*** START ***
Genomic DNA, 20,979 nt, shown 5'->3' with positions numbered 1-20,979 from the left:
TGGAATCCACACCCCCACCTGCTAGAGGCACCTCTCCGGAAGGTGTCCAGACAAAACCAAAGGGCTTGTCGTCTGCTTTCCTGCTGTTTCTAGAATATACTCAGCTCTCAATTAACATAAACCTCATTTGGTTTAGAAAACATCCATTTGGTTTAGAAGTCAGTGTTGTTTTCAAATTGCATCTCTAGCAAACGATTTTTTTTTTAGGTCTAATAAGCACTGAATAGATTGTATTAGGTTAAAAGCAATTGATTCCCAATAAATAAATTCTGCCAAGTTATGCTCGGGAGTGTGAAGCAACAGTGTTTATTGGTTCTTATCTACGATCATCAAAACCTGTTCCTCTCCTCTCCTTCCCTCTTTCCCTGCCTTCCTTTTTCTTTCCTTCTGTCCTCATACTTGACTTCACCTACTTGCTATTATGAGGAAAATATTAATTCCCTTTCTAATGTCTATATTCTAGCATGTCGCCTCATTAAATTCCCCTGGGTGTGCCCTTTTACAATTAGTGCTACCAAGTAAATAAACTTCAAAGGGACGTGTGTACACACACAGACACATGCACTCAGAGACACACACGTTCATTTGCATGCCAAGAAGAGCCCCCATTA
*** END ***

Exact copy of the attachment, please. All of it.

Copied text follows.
Genomic DNA, 20,979 nt, shown 5'->3' with positions numbered 1-20,979 from the left:
TGGAATCCACACCCCCACCTGCTAGAGGCACCTCTCCGGAAGGTGTCCAGACAAAACCAAAGGGCTTGTCGTCTGCTTTCCTGCTGTTTCTAGAATATACTCAGCTCTCAATTAACATAAACCTCATTTGGTTTAGAAAACATCCATTTGGTTTAGAAGTCAGTGTTGTTTTCAAATTGCATCTCTAGCAAACGATTTTTTTTTTAGGTCTAATAAGCACTGAATAGATTGTATTAGGTTAAAAGCAATTGATTCCCAATAAATAAATTCTGCCAAGTTATGCTCGGGAGTGTGAAGCAACAGTGTTTATTGGTTCTTATCTACGATCATCAAAACCTGTTCCTCTCCTCTCCTTCCCTCTTTCCCTGCCTTCCTTTTTCTTTCCTTCTGTCCTCATACTTGACTTCACCTACTTGCTATTATGAGGAAAATATTAATTCCCTTTCTAATGTCTATATTCTAGCATGTCGCCTCATTAAATTCCCCTGGGTGTGCCCTTTTACAATTAGTGCTACCAAGTAAATAAACTTCAAAGGGACGTGTGTACACACACAGACACATGCACTCAGAGACACACACGTTCATTTGCATGCCAAGAAGAGCCCCCATTA